I’ve believed this for years — that stress is actually good for you, it’s formative, it’s educational, it’s a key part of growth and positive change. And I’ve been finding some good reading, lately, that really concurs with what I believe. The first blog I’ve found is Getting Stronger, which talks a lot about “hormesis” — or dosing yourself with little bits of stress, so you can become more resilient and capable. I’ve picked up some great tips from that blog, as well as others the author links to. If nothing else, it’s incredibly satisfying to hear the author (and many of the other writers and thinkers he references) repeat out loud what’s in my head — and have the science to back it up.

The science is where I come up short. I just know what works for me, what keeps me on track. Having those references collected in such a comprehensive manner is hugely helpful.

I’ve also come across James E. Loehr’s book Stress for Success, which I’m working my way through right now. He shares the same belief as me, that it’s not the stress that gets you, it’s the way you handle it. And if you’re not up to the task — physically, mentally, emotionally, and spiritually — of handling stress, and if you don’t allow yourself ample time to recover, you’re going to get whacked around a lot, and ultimately lose out on what you’re trying to win.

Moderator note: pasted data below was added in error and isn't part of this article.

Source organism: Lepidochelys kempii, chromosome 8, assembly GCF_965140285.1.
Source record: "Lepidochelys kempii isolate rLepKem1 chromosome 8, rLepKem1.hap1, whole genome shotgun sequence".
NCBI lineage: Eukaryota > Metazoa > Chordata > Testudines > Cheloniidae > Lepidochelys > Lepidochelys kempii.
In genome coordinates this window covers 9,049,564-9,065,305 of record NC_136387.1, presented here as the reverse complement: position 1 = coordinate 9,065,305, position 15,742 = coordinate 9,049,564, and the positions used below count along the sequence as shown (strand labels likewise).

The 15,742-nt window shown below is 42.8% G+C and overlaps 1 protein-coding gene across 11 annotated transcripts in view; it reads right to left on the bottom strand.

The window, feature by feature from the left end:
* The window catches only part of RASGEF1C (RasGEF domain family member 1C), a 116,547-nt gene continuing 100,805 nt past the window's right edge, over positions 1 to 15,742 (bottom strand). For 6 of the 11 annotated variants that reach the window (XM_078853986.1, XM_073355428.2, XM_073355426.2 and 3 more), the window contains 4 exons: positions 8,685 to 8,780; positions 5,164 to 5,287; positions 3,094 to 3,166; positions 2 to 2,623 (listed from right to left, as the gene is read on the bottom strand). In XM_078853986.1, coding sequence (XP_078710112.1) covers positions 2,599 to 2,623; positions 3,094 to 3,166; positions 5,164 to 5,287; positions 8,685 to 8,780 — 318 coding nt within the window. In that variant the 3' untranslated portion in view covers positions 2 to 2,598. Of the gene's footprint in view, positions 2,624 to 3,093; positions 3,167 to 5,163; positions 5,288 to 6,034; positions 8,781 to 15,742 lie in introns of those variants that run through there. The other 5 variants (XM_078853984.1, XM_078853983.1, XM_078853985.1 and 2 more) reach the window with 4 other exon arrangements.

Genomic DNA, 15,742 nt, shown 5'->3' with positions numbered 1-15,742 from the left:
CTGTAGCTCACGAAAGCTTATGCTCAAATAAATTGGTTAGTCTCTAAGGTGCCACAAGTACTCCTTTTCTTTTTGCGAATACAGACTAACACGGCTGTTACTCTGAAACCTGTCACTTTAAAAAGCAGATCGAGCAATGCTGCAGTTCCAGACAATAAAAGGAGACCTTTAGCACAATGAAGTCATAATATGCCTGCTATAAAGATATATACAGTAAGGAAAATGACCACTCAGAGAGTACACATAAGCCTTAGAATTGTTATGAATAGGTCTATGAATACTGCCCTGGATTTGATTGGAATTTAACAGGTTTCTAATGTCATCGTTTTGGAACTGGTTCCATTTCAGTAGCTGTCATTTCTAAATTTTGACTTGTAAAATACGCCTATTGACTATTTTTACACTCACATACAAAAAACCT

Again, he’s got the science and the experience as a world-class sports psychologist/trainer, to back him up. Me? I’ve just got my own life experience. But that’s nothing to sneeze at. Looking at how I was just five years ago, versus today — night and day. Total transformation. Not bad, if I say so myself — and thanks to everyone (including a lot of readers here) for helping me make that happen.

The one place where I come up short, time and again, is with recovery. I get so tired, I can’t sleep. I can’t relax. I’m on edge — and part of me loves it. If I’m not in the right “fatigue range”, I am not getting to sleep, no way. The image at the top of the page shows a bit what I’m trying to communicate. Lots of energy with lots of fatigue, means I keep going, no matter what. So, I have to change it up and alter one factor — in my case, the energy/activity piece.

This is all part of appropriately managing TBI — knowing what sets you off, knowing what unhinges you, and then doing something about that. Finding out what works best for you, so you can have the kind of life you want, and then sticking with it. There is so much conflicting information out there — all of it supported by some sort of science or belief or faith, much of it advocated and defended by people who either have an agenda or who mean well but can’t see past their own experience. You have to decide what is best for YOU, what works for YOU, and most importantly what DOESN’T work for YOU.